10 Budget Deficits and the real interest rate Without capital mobility An increase in the budget deficit (S g ) due Loanable Funds Market without Capital Mobility Long-run real interest rate r LR S p I S g S p (r LR ) + S g to a rise in G A. Higher private saving/ lower private consumption, through high interest rates (e.g. Italy in 1980 s): r C Sp B. Lower investment (crowding-out), through high interest rates (e.g. Latin America): r I A 1 B S p (r LR, Y p -T) + S g = I(r LR )+ CA I(r LR ) S p +S g, I A B 1 Y p = C (r LR, Y p -T) + I(r LR ) + G + NX 10

11 Budget Deficits and the real interest rate With perfect capital mobility Loanable Funds Market with Capital Mobility Long-run real interest rate S g S p (r LR ) + S g An increase in the budget deficit (S g ) due to a rise in G C. A current account deficit: Twin deficits (e.g. United States in 1980 s): CA 1 C S p (r LR, Y p -T) + S g = I(r LR )+ CA r*+θ = r LR CA -CA=KA Sustainable Deficit I(r LR ) 1 C Y p = C (r LR, Y p -T) + I(r LR ) + G + NX S p +S g, I 11

12 The Mexican Crisis: Background After the debt crisis Mexico was isolated from the world capital markets until the end of the decade. By 1987, investors return to developing countries and Mexican risk falls, creating a large inflow of foreign capital. In Mexico received $91 billion of net capital flows (about 20% of the total capital flows to developing countries). $61 billion took the form of portfolio investment. 12

13 The 1991 Peg Between 1987 and 1991, the Peso maintains a steady value against the dollar (flexible, but managed, exchange-rate). By 1991, the central bank s decides to officially maintain a fixed exchange-rate with the US$ USD / Peso

14 The Interest Rate The Nominal Interest Rate in Mexico Lower risk induces capital inflows, which lowered the real interest rate Interest Rate Inflation Nominal interest rates fall, also due to decline in inflation The government pursued an antiinflationary policy, but inflation remained above US levels

15 The Current Account Mexico ran an increasingly large current account deficit, financed by Capital Inflows 6 4 r Investment Saving r*+ θ 87-8 Real Growth Current Account (% of GDP) r*+θ 90 CA deficit Net Capital Inflows Saving, Investment 15

16 The Real Exchange Rate Exchange Rate (USD/Peso) Very stable peg. Real appreciation of the PESO: Mexican inflation > US inflation Nominal Real With lower interest rates, the economy boomed and inflationary pressure rose. The economy is increasingly dependent on capital inflows to sustain the current account. Two factors contribute the current account deficit With the nominal ER pegged, inflation led to an appreciation of the real exchange rate Rising income increased demand for imports, including for rising investment Is the current account deficit a concern? What are the dangers? Was the exchange rate overvalued? 16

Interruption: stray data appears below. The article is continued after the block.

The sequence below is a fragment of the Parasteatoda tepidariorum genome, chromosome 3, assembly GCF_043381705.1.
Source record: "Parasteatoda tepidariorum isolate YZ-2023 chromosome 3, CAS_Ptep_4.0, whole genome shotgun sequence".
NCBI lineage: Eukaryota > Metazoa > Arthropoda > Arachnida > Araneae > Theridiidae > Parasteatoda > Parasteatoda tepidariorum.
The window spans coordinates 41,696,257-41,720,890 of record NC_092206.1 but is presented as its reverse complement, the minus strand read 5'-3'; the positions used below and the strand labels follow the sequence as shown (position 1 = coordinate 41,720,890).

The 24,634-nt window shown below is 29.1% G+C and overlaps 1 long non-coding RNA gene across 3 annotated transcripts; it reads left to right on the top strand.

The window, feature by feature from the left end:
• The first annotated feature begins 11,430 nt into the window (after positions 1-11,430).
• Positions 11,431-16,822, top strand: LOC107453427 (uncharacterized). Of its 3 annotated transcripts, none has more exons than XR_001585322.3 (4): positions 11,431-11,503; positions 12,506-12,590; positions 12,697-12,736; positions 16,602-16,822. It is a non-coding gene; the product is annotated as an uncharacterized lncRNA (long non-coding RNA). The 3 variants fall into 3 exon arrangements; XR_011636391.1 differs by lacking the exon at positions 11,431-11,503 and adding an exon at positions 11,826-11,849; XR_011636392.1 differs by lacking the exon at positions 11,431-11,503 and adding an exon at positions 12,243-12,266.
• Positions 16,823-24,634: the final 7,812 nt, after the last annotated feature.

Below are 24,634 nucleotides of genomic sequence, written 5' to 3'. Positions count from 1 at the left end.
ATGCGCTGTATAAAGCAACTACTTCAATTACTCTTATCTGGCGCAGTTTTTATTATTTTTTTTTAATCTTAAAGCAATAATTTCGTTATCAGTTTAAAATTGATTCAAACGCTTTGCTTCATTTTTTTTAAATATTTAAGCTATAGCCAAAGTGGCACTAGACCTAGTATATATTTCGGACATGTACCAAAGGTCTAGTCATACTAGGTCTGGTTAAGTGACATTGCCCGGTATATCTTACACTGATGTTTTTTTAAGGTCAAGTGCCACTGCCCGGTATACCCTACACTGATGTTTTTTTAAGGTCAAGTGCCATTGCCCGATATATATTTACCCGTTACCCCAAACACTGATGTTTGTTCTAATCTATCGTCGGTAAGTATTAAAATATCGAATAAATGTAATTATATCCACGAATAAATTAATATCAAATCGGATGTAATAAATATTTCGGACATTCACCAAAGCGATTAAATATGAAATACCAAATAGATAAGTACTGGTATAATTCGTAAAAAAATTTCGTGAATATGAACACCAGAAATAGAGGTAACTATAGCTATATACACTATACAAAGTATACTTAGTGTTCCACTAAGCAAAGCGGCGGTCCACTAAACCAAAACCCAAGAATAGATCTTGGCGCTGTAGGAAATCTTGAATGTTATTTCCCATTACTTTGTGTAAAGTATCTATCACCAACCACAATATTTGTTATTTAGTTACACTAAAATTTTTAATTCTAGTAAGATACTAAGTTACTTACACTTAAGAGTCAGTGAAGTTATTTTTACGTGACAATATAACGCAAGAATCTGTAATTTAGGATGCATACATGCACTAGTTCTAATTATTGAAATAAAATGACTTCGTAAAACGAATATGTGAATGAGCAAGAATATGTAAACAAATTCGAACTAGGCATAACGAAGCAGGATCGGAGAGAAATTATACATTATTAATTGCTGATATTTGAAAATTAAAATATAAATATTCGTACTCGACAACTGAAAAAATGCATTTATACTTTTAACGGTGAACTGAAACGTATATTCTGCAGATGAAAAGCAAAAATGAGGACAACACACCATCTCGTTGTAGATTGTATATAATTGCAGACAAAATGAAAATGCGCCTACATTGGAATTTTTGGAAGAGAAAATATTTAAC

17 Two views of the Trade Deficit View 1: Sustainable, no overvaluation of RER The trade deficit is the result of higher investment in Mexico. Growth of productive capacity will pay a return to capital inflows (provided investors are willing to wait). Now: Y= C + I + G + NX Future: Y = C + I + G + NX Food and Beverage Industrial Supplies Composition of Mexican Imports all figures expressed as percentage of total imports View 2: Unsustainable, overvalued RER Fuels The trade deficit is unsustainable and the result of an overvalued real exchange rate. The foreign flows are being used for consumption. Growth will not be sufficient to create export capacity to pay them back. Machinery Transport Consumer Goods Now: Y= C + I + G + NX Future: Y = C + I + G + NX Total

18 The Mexican Crisis: panic Events in 1994, lead to interest rate pressures Peasant uprising in Chiapas and Assassination of leading presidential candidate raise Mexico s risk premium The Federal Reserve raised U.S. interest rates several times during 1994 to prevent U.S. inflation. How do capital flows affect the Central Bank? What are the implications for Monetary policy? Questions for the next session!... 18

19 Summary The long-run real interest rate The loanable funds market interprets the interest rate as the balance of Savings and Investment With Capital Mobility, the interest rate is determined by international benchmarks, given the availability of foreign savings (capital inflows). In this case, current account deficits can be sustained for long periods. Budget deficit imply lower government savings which imply more private savings and/or lower investment (through a higher interest rate) and/or more foreign savings (through a current account deficit) The Mexican crisis Current account deficits can be sustainable, if the country expects economic growth that generates returns to repay foreign capital. Foreign capital can help this economic growth (financing expanded investment). Otherwise, deficits may be unsustainable and lead to painful adjustments, when foreign capital realizes that there will be no returns (default on debt; low stock market returns). 19